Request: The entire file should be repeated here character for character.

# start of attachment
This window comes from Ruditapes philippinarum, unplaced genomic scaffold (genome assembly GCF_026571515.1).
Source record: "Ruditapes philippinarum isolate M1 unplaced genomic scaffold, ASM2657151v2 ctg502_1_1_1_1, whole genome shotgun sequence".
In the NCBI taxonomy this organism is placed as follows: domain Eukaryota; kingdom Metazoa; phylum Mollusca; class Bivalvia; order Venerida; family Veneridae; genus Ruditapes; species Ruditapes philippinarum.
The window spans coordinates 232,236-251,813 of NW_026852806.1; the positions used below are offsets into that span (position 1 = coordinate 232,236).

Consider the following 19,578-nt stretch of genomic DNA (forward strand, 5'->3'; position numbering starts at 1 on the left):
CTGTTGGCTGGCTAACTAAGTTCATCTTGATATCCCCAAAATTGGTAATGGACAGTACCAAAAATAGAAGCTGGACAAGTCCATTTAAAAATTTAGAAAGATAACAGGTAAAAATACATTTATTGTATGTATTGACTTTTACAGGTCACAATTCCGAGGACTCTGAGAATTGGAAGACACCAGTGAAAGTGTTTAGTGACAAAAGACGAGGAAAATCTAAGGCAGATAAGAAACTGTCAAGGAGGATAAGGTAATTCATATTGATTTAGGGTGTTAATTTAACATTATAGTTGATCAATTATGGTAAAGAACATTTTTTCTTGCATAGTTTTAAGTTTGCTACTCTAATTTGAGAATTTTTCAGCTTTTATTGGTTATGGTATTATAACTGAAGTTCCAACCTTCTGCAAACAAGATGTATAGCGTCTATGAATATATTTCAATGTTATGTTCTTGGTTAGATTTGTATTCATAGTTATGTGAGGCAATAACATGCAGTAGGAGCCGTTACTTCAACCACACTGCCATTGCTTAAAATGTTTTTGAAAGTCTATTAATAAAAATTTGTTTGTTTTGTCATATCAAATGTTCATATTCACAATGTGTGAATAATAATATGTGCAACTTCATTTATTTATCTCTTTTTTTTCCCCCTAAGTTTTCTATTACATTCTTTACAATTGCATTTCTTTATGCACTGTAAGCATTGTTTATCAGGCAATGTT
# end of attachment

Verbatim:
This window comes from Ruditapes philippinarum, unplaced genomic scaffold (genome assembly GCF_026571515.1).
Source record: "Ruditapes philippinarum isolate M1 unplaced genomic scaffold, ASM2657151v2 ctg502_1_1_1_1, whole genome shotgun sequence".
In the NCBI taxonomy this organism is placed as follows: domain Eukaryota; kingdom Metazoa; phylum Mollusca; class Bivalvia; order Venerida; family Veneridae; genus Ruditapes; species Ruditapes philippinarum.
The window spans coordinates 232,236-251,813 of NW_026852806.1; the positions used below are offsets into that span (position 1 = coordinate 232,236).

Consider the following 19,578-nt stretch of genomic DNA (forward strand, 5'->3'; position numbering starts at 1 on the left):
CTGTTGGCTGGCTAACTAAGTTCATCTTGATATCCCCAAAATTGGTAATGGACAGTACCAAAAATAGAAGCTGGACAAGTCCATTTAAAAATTTAGAAAGATAACAGGTAAAAATACATTTATTGTATGTATTGACTTTTACAGGTCACAATTCCGAGGACTCTGAGAATTGGAAGACACCAGTGAAAGTGTTTAGTGACAAAAGACGAGGAAAATCTAAGGCAGATAAGAAACTGTCAAGGAGGATAAGGTAATTCATATTGATTTAGGGTGTTAATTTAACATTATAGTTGATCAATTATGGTAAAGAACATTTTTTCTTGCATAGTTTTAAGTTTGCTACTCTAATTTGAGAATTTTTCAGCTTTTATTGGTTATGGTATTATAACTGAAGTTCCAACCTTCTGCAAACAAGATGTATAGCGTCTATGAATATATTTCAATGTTATGTTCTTGGTTAGATTTGTATTCATAGTTATGTGAGGCAATAACATGCAGTAGGAGCCGTTACTTCAACCACACTGCCATTGCTTAAAATGTTTTTGAAAGTCTATTAATAAAAATTTGTTTGTTTTGTCATATCAAATGTTCATATTCACAATGTGTGAATAATAATATGTGCAACTTCATTTATTTATCTCTTTTTTTTCCCCCTAAGTTTTCTATTACATTCTTTACAATTGCATTTCTTTATGCACTGTAAGCATTGTTTATCAGGCAATGTT